He’s apprenticed in the last twelve months. He’s acted professionally in the last twelve months. He’s directing in the next two months. And now he’s graduated! But most importantly, Drew Whitley is back on our Main Stage and having a bit of fun as Hanschen in Spring Awakening. We recently caught up with the Clemson grad and got the low down of his latest experience at The Warehouse.
WHT: So you just finished up at Clemson University…what happens now?
Drew: I wish someone would tell me! Just kidding! Next for me is heading back to high school. I’ll be teaching English at T. L. Hanna High School in Anderson starting in August. I’m stoked.
WHT: And did you grow up in this general area?
Drew: I did, just a few minutes down the road in Anderson. T. L. Hanna is my alma mater, actually.
WHT: You’ve had a busy twelve months between Clemson, learning as an apprentice at Mill Mountain Theatre, working on Urinetown the Musical here and finishing school. What’s been your trick to keeping it all in balance?
Drew: My trick has been planning, planning, planning. I think that might sound trite, but it’s the truth. always try to look both short and long term simultaneously. I keep to-do lists religiously. Last year, around the time Spring Awakening was casting, someone told me that it would be impossible to do a show while student teaching. I wasn’t a fan of that, so I looked long term, planned, and worked on two shows while student teaching.
WHT: What’s one lesson you learned during your apprenticeship at Mill Mountain?
Drew: I learned the invaluable truth (thanks to Mr. Jay Briggs and Ms. Anna Kimmell) that it’s a wonderful thing to be an “actor and”: an actor and a teacher, an actor and a director, an actor and an arts administrator, etc. I was very guilty of feeling that I had to be an “actor or” until I worked at Mill Mountain.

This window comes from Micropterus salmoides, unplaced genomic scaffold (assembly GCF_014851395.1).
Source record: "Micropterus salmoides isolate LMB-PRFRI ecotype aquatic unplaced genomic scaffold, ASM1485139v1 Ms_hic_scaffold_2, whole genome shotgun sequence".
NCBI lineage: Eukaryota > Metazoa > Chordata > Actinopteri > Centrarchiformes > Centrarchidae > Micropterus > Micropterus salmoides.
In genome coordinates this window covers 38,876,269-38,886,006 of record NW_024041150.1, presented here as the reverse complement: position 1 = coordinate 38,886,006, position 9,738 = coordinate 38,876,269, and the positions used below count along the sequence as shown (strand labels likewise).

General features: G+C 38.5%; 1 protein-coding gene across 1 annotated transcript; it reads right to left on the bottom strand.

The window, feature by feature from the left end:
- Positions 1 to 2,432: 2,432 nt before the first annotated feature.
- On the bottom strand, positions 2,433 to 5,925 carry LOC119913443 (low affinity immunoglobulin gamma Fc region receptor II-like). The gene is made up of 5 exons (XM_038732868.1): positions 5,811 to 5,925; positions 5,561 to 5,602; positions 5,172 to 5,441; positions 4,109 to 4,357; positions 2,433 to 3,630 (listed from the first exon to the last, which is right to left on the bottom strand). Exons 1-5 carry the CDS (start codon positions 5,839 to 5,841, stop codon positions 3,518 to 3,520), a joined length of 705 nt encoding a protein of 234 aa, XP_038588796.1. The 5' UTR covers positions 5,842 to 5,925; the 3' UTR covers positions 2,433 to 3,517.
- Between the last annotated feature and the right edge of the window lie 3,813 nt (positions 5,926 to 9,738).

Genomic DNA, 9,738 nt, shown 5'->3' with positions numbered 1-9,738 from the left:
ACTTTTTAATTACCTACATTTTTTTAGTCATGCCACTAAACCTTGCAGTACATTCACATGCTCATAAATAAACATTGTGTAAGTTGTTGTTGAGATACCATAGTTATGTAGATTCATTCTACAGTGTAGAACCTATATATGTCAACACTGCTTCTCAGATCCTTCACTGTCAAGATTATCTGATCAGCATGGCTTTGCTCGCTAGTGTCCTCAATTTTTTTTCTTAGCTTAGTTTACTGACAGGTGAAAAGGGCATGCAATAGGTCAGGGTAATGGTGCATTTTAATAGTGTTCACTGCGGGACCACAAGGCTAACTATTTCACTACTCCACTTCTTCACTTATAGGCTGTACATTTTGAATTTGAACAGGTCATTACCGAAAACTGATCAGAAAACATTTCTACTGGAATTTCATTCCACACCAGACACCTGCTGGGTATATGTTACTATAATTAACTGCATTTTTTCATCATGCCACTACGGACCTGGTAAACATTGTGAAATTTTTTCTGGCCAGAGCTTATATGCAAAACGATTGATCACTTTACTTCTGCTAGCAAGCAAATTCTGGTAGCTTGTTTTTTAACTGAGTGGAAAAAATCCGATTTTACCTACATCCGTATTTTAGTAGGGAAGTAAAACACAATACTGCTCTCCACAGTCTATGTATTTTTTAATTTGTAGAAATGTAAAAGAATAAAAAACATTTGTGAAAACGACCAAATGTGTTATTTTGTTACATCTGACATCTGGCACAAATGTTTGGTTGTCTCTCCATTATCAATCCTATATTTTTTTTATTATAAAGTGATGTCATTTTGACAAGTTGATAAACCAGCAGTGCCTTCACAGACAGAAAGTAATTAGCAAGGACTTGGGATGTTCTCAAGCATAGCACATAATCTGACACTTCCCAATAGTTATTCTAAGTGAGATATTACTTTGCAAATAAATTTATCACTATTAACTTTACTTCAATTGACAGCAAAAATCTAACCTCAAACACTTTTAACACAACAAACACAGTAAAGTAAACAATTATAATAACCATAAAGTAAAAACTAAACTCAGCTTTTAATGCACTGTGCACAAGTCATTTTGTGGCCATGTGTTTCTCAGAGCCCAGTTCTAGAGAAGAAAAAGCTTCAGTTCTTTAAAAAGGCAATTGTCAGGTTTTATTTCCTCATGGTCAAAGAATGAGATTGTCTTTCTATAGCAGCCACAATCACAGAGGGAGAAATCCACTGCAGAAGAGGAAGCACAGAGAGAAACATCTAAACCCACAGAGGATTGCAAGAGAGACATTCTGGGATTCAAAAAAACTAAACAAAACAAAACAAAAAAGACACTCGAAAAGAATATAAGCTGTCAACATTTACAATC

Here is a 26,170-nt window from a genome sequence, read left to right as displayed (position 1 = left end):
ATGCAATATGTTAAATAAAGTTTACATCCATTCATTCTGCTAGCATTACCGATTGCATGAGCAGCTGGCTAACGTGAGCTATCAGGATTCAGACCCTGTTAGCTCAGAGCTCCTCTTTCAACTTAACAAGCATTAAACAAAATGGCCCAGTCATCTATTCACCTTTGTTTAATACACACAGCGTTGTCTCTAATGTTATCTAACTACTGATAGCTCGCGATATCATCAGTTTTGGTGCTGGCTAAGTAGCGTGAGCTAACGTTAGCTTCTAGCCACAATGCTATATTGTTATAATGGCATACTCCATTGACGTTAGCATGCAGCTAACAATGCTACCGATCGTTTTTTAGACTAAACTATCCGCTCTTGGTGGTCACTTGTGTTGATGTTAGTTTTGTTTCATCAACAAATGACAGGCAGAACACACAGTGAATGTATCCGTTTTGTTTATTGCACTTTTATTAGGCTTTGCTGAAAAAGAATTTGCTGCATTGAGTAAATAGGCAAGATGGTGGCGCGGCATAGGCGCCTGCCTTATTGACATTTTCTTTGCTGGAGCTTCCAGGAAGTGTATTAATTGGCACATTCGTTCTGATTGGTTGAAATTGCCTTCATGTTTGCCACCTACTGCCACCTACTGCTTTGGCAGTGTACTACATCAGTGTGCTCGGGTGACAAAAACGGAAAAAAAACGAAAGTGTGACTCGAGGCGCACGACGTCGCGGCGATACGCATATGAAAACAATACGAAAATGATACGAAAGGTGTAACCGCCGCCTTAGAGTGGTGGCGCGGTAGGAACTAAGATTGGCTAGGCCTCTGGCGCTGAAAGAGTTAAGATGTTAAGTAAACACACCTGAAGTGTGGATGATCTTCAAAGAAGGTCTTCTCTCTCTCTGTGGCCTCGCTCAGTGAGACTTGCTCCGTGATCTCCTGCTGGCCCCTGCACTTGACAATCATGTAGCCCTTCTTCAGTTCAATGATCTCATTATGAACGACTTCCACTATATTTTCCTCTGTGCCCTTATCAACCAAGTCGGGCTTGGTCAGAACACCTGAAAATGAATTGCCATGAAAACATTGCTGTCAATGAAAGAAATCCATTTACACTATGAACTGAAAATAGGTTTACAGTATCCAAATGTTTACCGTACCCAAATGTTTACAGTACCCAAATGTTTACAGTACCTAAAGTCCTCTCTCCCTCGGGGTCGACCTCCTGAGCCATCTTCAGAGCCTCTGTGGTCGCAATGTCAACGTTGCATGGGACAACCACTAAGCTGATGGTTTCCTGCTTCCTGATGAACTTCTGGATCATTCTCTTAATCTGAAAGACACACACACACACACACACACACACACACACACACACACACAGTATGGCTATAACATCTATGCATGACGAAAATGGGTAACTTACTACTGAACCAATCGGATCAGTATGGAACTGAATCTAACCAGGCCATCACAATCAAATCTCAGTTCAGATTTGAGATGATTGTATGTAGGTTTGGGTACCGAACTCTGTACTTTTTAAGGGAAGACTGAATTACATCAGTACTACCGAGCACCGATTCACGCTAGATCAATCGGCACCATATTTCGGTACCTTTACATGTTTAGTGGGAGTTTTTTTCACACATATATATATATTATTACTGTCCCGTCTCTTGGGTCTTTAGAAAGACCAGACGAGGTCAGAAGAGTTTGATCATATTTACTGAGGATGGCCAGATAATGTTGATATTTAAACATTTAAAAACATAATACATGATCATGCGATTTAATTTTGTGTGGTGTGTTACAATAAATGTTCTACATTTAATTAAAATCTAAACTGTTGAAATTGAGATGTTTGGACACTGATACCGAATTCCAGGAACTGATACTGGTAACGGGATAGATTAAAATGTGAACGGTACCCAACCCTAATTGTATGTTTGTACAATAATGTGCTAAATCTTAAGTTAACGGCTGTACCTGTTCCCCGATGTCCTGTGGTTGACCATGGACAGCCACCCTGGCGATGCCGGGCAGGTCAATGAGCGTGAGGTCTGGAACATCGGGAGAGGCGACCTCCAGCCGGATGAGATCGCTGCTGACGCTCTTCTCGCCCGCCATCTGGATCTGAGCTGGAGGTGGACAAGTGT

WHT: Late in 2016, you wrapped up Urinetown the Musical with us. What’s it like making a return visit to The Warehouse in a show that is far more serious than your previous production?
Drew: It’s an absolute dream because The Warehouse has so beautifully poised itself as a theatre that can produce both light and serious works successfully. With both Urinetown and Spring Awakening there has been incredible excitement from the cast, creatives, and staff. And there have been audiences that are ready to receive whatever we threw at them, whether it be the ridiculousness of Urinetown or the heartbreak of Spring Awakening.
WHT: What’s been your favorite part about the rehearsal process for Spring Awakening thus far?
Drew: Being with this cast is by far been my favorite part of rehearsing (and now performing) Spring Awakening. These artists are incredible on stage and off. I have seen so much fearlessness and intelligence in their work and I continue to be impressed by what they bring to the stage each night. On top of all of that, everyone is absolutely hilarious and so kind hearted. It’s honestly the ideal situation.
WHT: What do you consider the single most important influence upon the way you shaped your main character, Hanschen?
Drew: In a lot of ways I see Hanschen as sort of comic relief over the course of Spring Awakening, especially in a heavy second act, so I wanted him to be funny. Not funny in an overt or unrealistic way, but in a way that he is the personification of the parts of yourself about which you say, “Oh my God, I cannot believe I just thought that or that I just said that.” I wanted you to hear and see Hanschen and think, “What a jerk! Wait, I’ve been that jerk!” There’s comedy in that.
WHT: What’s been the greatest challenge overall of working on Spring Awakening?
Drew: The greatest challenge for me has been avoiding the urge to make the musical all about angst and teenage darkness and ugh, parents just don’t understand. Yes, there are definitely elements of all of those ideas in the show, but the work is really an exploration of all emotions and how those emotions manifest themselves. The challenge has been to not over-simplify. This show deserves more than that.